Impacts on the Older People in India
If there is one section of the population that is at a much higher risk of infection as well as fallouts of the lockdown, it is the older people. Not only are they anxious about the higher mortality rates among the older adults, but also they are struggling to carry out their daily household chores, as well as obtain essential supplies and healthcare services (that are, to a large extent, dedicated to combatting the pandemic). They are battling loneliness too, as the lockdown has cut off most of their social contacts.
According to data produced by HelpAge India, around six percent of India’s older people live alone and a significant proportion of them live in villages (as their children migrate to cities in search of employment opportunities), where the support systems usually exist in the form of self-help groups and community setups. If these systems are not adequately functional, the older population is left even more vulnerable.
In many states, including Punjab, Uttar Pradesh, Haryana, and Kerala, state governments and local administrations are taking steps to ensure the supply of essential and medical supplies. In India’s Information Technology (IT) hub, Bengaluru, NGOs and other private actors are also stepping in to provide any form of assistance to older people by delivering essentials, providing mental health support in these distressing times and so on.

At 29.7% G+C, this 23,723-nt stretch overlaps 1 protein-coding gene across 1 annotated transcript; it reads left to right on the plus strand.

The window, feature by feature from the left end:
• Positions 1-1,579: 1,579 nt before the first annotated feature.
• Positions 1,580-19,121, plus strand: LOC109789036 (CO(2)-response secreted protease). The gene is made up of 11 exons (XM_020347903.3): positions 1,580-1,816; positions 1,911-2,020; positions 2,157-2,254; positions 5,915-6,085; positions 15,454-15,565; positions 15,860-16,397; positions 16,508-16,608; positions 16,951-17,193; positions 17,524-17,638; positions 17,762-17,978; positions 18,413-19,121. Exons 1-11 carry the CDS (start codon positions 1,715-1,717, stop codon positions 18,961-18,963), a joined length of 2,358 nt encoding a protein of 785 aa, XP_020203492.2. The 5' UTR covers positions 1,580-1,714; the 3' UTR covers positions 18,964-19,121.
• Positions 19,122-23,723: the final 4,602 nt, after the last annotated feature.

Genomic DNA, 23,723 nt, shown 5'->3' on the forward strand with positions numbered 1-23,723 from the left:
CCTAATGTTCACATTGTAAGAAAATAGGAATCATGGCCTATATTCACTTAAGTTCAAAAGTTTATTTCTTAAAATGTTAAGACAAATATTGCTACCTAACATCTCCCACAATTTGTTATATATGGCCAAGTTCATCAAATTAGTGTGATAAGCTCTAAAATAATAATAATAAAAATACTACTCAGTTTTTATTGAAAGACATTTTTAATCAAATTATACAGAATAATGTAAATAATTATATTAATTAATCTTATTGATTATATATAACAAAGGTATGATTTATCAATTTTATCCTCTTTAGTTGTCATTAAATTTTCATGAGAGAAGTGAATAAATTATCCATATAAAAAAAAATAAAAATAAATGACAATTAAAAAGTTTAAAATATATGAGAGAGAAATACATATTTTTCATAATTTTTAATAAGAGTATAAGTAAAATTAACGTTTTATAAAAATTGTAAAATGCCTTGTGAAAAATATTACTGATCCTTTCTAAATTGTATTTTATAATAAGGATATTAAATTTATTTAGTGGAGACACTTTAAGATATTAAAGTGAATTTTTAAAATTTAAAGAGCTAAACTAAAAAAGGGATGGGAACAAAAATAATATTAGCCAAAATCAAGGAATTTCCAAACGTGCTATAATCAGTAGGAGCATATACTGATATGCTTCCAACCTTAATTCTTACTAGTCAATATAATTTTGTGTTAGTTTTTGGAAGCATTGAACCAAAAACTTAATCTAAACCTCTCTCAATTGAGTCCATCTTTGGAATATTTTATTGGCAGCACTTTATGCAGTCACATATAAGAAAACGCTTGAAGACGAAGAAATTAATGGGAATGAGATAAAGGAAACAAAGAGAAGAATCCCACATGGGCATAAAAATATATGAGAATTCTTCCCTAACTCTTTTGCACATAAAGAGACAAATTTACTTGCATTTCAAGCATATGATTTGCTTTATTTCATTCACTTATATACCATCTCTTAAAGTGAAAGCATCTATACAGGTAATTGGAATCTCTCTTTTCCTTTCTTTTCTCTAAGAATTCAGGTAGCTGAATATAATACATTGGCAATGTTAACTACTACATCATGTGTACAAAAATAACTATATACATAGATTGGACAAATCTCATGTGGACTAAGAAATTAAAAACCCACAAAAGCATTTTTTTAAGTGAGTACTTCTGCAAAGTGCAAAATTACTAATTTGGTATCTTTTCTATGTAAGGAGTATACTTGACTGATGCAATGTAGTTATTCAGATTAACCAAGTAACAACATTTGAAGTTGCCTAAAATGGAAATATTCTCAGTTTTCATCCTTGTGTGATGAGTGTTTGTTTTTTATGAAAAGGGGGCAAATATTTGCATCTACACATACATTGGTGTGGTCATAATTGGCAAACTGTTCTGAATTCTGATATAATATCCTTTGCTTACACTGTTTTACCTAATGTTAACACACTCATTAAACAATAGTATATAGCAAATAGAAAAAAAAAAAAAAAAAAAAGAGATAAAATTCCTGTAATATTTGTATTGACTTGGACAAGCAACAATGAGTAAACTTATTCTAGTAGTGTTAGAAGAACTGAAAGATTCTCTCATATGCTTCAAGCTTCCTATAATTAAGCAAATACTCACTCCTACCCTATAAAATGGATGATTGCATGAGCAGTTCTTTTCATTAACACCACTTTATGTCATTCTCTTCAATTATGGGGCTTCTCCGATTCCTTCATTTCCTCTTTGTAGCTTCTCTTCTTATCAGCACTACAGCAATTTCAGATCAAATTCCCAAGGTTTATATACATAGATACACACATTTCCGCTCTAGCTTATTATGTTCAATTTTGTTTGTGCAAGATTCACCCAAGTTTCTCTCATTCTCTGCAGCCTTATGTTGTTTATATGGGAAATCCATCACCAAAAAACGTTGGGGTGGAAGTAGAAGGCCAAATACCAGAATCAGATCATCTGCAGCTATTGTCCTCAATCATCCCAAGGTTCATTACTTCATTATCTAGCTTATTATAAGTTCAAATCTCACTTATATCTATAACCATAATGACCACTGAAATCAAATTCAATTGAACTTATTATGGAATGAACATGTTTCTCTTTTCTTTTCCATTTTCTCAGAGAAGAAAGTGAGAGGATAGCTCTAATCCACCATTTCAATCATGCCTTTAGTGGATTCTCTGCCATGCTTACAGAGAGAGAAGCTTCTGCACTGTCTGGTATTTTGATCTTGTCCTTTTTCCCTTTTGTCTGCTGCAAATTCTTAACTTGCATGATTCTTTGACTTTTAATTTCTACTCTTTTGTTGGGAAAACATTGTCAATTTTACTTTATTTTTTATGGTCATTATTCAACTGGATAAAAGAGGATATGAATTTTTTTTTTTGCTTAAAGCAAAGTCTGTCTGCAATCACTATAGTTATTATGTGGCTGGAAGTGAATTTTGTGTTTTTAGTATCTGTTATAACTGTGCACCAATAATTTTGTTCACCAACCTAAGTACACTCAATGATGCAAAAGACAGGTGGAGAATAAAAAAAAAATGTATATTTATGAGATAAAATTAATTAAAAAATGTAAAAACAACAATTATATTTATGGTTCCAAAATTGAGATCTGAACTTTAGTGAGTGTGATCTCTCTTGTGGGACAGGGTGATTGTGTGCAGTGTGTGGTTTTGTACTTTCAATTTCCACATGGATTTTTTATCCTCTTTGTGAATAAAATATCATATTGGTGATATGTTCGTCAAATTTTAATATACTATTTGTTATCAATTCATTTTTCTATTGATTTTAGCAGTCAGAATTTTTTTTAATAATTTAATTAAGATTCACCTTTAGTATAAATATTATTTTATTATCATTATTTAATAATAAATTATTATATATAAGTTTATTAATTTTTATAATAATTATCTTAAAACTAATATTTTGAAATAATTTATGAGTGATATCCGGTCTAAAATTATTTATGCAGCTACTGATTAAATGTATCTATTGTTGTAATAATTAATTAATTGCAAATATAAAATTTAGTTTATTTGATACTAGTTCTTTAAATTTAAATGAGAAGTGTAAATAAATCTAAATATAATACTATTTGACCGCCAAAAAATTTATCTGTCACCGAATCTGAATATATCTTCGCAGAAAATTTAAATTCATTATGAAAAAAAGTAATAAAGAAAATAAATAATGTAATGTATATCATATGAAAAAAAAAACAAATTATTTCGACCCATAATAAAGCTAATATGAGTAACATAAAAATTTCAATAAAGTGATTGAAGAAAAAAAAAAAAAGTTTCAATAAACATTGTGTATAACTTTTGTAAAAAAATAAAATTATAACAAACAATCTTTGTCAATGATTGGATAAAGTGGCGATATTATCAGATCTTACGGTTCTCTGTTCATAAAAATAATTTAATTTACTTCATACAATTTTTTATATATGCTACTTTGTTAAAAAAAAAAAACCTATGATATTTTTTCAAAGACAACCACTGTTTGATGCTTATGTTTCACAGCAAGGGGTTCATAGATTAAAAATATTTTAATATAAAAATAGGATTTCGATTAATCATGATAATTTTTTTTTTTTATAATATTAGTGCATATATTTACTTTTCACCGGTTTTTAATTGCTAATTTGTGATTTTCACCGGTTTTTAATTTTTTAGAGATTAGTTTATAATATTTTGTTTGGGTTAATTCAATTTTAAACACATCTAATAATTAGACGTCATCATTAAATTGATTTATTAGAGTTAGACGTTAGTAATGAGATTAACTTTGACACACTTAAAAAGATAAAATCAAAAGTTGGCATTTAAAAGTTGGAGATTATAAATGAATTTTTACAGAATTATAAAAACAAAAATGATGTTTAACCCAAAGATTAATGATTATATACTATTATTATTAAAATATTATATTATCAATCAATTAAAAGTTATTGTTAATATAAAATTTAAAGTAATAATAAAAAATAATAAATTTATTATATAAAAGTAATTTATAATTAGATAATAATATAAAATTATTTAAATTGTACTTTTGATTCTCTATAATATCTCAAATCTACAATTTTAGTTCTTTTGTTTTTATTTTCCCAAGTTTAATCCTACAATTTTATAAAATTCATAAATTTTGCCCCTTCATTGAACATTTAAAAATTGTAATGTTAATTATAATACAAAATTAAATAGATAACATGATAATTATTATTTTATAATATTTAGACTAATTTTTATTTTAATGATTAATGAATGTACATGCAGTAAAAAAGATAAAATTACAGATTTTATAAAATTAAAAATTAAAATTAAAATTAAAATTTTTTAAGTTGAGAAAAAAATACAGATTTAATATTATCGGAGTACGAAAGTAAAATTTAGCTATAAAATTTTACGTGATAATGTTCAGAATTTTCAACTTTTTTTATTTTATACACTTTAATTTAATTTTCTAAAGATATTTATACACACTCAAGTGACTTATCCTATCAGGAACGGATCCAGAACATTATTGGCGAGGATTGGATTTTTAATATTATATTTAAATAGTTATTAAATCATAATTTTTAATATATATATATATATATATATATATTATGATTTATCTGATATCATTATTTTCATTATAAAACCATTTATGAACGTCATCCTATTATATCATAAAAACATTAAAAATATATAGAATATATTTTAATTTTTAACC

The road ahead is daunting
The implementation of many well-intentioned proposals and measures need to take place at various levels of governance (central, state and local bodies) as per a timeline. However, most often, the urgency of the issues is not recognised and they are trapped in bureaucratic red tape, whether it concerns the shortage of masks and sanitisers or the disbursement of financial packages. Some states are doing better than the others are. Among the better-performing ones, Kerala (that was at one point leading with the most number of cases) is now flattening the curve, with cases of recovery outnumbering that of active ones and fresh infections – thanks partly to its decentralised systems.
India has been able to reduce its poverty rate and enhance people’s living standards in recent decades (as evident in the rise of the middle class). However, an extended lockdown could erode these achievements due to the unparalleled effects of the pandemic, lockdown and other measures on health, jobs, incomes, supply/demand, education, and food security among others. In fact, the persisting income inequality and the digital divide could worsen. Food riots could happen if the people’s requirements are not met through social provisioning, especially those whose incomes have been disrupted completely.
There is a discernible spike in the number of cases in many parts (clusters) of the country and the level of uncertainty about the peaking of COVID-19 infection is high. The mathematical models seem to be giving different predictions about the peaking of infection and the kind of measures that can help curb the spread of the virus. In such a scenario, the extension of the lockdown was obvious. Yet, the Indian Government needs to do everything it could to keep the economy afloat and social security schemes functioning amidst the COVID-19 pandemic.
Dr Dhanasree Jayaram is Co-Coordinator at the Centre for Climate Studies and Assistant Professor at the Department of Geopolitics and International Relations, Manipal Academy of Higher Education (MAHE), Karnataka, India.